In recent decades, safety in the construction industry has risen to the forefront as a high priority for contractors, labor unions and project owners. According to the Occupational Safety and Health Administration (OSHA), construction fatalities still make up nearly 1 in 5 worker deaths for private sector workers, mostly attributed to falls, being struck by an object, electrocution and caught-in/between incidents. While worker injuries and illnesses are down significantly in the last 50 years, the industry still has work to do to eliminate injuries and deaths on jobsites.
Here at Perlo, we have developed a series of practices – known as the Perlo Practices – that we strive to represent each and every day. If we work in ways that are consistent with these practices as they relate to safety, we will continue to see rates of injuries decline. It is our goal that all our people go home each day as healthy as they came, without strains, sprains, abrasions or worse. Here we explore just how each of these practices relate to construction safety.
The right thing to do, every day, is to operate in a safe manner. This means empowering every person onsite to speak up and take action if they see unsafe work practices. It means operating safely even when you’re alone and no one is looking over your shoulder. It means taking the long way to complete a task if the short way cannot be accomplished without risking injury, or worse. The right thing to do is whatever it takes to ensure worker safety, for the smallest and the largest of tasks.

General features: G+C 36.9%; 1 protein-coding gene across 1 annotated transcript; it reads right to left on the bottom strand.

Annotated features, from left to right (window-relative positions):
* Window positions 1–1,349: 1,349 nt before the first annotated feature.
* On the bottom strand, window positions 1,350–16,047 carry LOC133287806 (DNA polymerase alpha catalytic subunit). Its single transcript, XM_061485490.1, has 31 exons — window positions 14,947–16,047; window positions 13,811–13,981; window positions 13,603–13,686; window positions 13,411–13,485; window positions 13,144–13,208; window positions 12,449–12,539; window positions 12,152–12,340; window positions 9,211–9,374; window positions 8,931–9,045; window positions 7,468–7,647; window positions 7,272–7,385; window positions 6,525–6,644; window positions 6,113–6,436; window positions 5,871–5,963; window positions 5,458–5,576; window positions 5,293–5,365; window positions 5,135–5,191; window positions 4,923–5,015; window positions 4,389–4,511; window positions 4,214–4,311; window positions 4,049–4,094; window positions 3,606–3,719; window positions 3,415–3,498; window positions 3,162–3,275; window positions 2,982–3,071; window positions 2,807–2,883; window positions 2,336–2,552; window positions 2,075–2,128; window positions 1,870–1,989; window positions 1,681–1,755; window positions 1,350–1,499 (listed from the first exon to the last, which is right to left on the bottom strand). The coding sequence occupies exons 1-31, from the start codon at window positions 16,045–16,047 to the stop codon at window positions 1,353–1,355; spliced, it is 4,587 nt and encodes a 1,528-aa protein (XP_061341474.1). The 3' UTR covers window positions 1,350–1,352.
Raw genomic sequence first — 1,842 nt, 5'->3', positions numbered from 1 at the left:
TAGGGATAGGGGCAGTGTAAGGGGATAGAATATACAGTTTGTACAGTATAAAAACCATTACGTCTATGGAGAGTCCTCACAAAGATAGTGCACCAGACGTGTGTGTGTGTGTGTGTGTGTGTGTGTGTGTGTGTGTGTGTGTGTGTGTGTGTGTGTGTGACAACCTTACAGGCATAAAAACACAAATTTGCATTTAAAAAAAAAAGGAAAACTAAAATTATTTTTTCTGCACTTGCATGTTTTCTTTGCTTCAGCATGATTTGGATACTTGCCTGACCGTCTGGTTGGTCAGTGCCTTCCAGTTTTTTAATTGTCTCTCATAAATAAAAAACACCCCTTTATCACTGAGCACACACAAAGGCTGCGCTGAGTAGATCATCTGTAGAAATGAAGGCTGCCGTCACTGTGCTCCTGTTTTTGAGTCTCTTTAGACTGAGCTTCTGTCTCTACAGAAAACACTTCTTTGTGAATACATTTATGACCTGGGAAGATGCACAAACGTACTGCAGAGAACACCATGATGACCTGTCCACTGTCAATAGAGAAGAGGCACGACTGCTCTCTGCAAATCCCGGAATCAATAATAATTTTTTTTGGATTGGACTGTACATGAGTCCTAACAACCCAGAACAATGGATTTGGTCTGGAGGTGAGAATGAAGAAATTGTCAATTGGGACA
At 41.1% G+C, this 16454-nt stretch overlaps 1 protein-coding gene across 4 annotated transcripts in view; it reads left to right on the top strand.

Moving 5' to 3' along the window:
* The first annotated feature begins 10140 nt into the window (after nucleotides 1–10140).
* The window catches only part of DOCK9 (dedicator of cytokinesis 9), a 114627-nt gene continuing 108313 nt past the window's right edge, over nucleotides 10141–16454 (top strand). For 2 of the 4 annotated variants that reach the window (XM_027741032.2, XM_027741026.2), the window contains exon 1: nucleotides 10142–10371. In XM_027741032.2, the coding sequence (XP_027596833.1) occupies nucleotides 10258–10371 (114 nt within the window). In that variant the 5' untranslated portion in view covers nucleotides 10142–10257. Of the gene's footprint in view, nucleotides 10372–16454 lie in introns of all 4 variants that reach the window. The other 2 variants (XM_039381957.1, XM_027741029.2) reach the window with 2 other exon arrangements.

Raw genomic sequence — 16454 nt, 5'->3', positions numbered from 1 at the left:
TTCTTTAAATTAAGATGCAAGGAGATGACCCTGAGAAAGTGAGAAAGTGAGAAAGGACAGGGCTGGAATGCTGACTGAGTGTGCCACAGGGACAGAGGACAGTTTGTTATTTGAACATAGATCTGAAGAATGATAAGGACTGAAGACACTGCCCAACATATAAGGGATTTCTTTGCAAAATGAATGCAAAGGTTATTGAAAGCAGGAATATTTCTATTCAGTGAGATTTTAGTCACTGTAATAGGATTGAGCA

During his preconstruction review, a project Superintendent recognizes a large skylight opening presents a significant fall risk. Permanent fall protection anchors were not included in the original scope. The superintendent takes it upon himself to champion the installation of permanent fall protection anchors for not only the safety of his crewmembers, but for the safety of the client post-construction.
Prior to any task being completed, the aspect of safety must be considered. Ideally, solutions to any problems are found prior to beginning any assignment. If a problem is encountered while working, stop the work and take the time to find a solution that does not compromise the health and well-being of the workers onsite. Pre-task planning and consultations with competent persons and/or safety professionals are both ways to find reasonable solutions. Once solutions are identified, it is also important to share these with your co-workers, the company and the industry at large.
A worker is using a lift to install siding on a building. Suddenly the worker finds that they can’t reach the edge of the board and is tempted to reach beyond the limits of the lift. Instead of risking a fall, stop the work, take the time to move the lift. While this may add a few minutes to the task, the time taken is nothing compared to the worker sustaining a severe injury or death.
Safety is everyone’s responsibility. Every person on a jobsite is empowered to take action by either correcting it yourself or reporting to a competent person who can correct the unsafe practice. Safety applies to Perlo employees as well as the subcontractors we work with. Everyone plays a role in keeping jobsites safe, so that each individual can make it home safely.